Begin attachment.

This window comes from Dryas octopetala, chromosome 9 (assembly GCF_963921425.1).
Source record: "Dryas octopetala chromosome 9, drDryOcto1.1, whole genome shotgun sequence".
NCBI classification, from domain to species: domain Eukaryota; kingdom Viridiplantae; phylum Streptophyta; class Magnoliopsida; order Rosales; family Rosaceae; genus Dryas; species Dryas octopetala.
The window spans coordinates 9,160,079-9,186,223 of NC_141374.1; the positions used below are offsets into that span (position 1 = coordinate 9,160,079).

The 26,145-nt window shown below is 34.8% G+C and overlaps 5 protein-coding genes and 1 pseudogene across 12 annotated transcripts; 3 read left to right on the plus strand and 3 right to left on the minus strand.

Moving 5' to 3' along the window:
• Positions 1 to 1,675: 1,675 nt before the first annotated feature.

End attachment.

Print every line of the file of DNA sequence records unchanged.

This window comes from Dryas octopetala, chromosome 9 (assembly GCF_963921425.1).
Source record: "Dryas octopetala chromosome 9, drDryOcto1.1, whole genome shotgun sequence".
NCBI classification, from domain to species: domain Eukaryota; kingdom Viridiplantae; phylum Streptophyta; class Magnoliopsida; order Rosales; family Rosaceae; genus Dryas; species Dryas octopetala.
The window spans coordinates 9,160,079-9,186,223 of NC_141374.1; the positions used below are offsets into that span (position 1 = coordinate 9,160,079).

The 26,145-nt window shown below is 34.8% G+C and overlaps 5 protein-coding genes and 1 pseudogene across 12 annotated transcripts; 3 read left to right on the plus strand and 3 right to left on the minus strand.

Moving 5' to 3' along the window:
• Positions 1 to 1,675: 1,675 nt before the first annotated feature.